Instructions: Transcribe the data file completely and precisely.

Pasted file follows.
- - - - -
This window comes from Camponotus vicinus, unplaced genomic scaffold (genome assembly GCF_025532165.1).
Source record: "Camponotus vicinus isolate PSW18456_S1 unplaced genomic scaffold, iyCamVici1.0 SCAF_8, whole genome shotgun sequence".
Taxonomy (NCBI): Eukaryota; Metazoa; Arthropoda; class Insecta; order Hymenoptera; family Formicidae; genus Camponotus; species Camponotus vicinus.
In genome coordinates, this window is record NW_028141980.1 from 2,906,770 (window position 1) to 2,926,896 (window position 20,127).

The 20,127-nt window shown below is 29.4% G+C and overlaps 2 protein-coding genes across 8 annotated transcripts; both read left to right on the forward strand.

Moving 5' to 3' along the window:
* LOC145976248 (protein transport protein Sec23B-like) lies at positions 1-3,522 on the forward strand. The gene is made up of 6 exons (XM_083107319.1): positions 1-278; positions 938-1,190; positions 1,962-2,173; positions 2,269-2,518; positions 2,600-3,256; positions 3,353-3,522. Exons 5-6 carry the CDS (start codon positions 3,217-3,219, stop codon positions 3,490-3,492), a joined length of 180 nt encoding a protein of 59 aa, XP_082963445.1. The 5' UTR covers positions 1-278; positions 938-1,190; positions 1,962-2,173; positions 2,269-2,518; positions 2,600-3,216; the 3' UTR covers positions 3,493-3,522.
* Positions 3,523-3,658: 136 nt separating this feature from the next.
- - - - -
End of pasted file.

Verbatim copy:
This window comes from Camponotus vicinus, unplaced genomic scaffold (genome assembly GCF_025532165.1).
Source record: "Camponotus vicinus isolate PSW18456_S1 unplaced genomic scaffold, iyCamVici1.0 SCAF_8, whole genome shotgun sequence".
Taxonomy (NCBI): Eukaryota; Metazoa; Arthropoda; class Insecta; order Hymenoptera; family Formicidae; genus Camponotus; species Camponotus vicinus.
In genome coordinates, this window is record NW_028141980.1 from 2,906,770 (window position 1) to 2,926,896 (window position 20,127).

The 20,127-nt window shown below is 29.4% G+C and overlaps 2 protein-coding genes across 8 annotated transcripts; both read left to right on the forward strand.

Moving 5' to 3' along the window:
* LOC145976248 (protein transport protein Sec23B-like) lies at positions 1-3,522 on the forward strand. The gene is made up of 6 exons (XM_083107319.1): positions 1-278; positions 938-1,190; positions 1,962-2,173; positions 2,269-2,518; positions 2,600-3,256; positions 3,353-3,522. Exons 5-6 carry the CDS (start codon positions 3,217-3,219, stop codon positions 3,490-3,492), a joined length of 180 nt encoding a protein of 59 aa, XP_082963445.1. The 5' UTR covers positions 1-278; positions 938-1,190; positions 1,962-2,173; positions 2,269-2,518; positions 2,600-3,216; the 3' UTR covers positions 3,493-3,522.
* Positions 3,523-3,658: 136 nt separating this feature from the next.